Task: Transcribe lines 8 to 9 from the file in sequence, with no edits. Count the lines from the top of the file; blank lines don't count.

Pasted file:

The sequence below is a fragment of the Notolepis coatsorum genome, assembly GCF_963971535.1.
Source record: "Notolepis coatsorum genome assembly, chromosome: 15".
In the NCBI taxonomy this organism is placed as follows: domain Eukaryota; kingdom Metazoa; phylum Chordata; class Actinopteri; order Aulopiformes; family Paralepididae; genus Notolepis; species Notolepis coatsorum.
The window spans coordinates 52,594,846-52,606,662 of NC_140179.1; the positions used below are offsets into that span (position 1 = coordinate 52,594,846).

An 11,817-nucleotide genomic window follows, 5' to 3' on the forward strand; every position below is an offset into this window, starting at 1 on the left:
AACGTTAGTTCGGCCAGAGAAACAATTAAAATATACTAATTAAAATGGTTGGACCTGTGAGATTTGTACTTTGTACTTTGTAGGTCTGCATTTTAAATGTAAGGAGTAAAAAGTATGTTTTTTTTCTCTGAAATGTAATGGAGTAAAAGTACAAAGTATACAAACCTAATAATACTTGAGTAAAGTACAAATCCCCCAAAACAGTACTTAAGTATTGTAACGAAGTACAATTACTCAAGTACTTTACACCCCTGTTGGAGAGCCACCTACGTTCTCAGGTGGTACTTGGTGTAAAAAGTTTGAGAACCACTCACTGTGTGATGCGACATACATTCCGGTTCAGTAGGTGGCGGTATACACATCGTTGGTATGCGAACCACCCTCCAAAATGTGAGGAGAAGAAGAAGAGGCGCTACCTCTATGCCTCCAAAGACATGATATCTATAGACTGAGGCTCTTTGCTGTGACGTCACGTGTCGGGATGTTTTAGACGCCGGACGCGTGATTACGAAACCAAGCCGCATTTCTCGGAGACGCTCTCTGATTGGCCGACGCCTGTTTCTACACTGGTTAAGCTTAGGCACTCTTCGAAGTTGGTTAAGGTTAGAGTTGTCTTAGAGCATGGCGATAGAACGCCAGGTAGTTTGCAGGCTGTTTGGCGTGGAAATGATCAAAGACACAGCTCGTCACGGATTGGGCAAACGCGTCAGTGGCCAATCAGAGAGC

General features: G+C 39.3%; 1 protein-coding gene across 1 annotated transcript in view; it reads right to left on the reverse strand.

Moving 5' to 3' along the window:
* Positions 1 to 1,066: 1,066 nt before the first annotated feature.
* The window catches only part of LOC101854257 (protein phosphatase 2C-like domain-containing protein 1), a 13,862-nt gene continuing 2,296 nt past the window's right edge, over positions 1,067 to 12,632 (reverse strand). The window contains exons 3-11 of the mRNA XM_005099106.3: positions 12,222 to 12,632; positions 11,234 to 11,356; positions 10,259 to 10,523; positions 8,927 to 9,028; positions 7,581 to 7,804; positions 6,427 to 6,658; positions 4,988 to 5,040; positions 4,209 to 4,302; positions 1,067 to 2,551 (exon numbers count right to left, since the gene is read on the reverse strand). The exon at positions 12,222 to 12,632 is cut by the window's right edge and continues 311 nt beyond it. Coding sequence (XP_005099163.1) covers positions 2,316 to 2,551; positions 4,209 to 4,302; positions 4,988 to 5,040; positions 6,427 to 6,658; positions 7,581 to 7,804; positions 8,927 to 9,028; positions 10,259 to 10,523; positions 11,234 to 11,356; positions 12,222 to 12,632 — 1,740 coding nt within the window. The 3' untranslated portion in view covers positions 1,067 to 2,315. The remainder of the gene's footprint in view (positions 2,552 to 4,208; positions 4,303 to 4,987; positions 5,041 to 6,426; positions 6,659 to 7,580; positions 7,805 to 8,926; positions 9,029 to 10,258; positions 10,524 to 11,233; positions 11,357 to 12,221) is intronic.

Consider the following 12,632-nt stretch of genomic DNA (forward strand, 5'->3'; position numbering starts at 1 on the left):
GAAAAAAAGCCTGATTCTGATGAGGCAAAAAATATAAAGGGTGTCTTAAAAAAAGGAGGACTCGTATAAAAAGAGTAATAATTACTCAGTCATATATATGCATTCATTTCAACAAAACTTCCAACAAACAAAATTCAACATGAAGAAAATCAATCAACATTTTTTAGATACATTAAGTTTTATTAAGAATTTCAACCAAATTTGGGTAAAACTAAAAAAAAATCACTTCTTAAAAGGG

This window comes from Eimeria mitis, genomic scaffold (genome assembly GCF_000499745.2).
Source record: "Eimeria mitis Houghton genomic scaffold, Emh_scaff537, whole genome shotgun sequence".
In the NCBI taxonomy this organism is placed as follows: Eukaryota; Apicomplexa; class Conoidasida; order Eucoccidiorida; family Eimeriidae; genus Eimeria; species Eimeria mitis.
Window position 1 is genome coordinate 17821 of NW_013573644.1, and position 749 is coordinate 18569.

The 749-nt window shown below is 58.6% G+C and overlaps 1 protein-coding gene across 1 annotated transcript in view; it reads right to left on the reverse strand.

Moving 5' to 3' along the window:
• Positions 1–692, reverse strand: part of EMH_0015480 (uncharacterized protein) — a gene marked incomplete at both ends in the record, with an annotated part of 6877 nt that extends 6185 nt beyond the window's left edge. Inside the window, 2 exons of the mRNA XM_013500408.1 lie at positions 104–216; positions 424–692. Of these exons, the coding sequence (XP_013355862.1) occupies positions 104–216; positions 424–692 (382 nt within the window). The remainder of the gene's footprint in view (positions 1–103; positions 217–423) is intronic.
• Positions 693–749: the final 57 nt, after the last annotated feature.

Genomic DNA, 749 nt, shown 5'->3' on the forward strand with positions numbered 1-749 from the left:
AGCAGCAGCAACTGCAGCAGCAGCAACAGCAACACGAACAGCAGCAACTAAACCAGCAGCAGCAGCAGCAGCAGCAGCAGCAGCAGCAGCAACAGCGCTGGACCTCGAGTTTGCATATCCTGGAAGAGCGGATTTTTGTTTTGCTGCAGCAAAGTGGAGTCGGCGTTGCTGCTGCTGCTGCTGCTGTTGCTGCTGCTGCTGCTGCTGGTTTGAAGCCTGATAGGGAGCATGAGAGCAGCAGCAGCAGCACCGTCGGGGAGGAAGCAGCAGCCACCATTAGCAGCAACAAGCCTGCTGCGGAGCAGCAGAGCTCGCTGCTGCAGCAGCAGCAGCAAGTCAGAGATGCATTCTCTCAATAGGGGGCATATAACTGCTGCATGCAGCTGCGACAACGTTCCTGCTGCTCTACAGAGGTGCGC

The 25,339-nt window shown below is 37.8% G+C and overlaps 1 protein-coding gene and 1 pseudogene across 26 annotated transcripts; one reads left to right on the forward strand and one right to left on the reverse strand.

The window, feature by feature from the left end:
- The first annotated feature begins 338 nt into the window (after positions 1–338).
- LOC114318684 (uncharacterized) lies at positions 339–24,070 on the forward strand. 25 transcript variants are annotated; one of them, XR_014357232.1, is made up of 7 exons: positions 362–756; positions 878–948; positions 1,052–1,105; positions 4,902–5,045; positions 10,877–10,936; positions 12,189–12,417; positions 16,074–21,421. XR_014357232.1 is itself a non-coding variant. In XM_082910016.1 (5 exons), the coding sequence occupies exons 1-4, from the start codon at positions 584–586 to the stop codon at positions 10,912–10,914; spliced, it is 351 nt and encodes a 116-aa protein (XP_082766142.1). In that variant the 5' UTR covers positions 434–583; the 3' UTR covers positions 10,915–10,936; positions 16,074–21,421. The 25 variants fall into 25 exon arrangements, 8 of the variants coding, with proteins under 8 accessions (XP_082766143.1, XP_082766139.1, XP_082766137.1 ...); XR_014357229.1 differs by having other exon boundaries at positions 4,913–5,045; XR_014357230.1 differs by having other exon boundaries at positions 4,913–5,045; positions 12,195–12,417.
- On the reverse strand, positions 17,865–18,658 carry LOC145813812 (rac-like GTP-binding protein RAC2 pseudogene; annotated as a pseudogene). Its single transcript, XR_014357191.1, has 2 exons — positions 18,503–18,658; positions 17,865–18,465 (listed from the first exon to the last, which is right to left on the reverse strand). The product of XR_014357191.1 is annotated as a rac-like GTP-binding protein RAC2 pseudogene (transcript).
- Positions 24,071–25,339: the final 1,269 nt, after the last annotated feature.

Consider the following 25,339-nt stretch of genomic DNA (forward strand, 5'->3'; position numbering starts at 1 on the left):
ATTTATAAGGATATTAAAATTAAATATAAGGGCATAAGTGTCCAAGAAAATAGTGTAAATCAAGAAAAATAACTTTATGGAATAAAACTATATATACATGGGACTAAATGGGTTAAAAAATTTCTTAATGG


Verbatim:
Moving 5' to 3' along the window:
* Positions 1 to 1,066: 1,066 nt before the first annotated feature.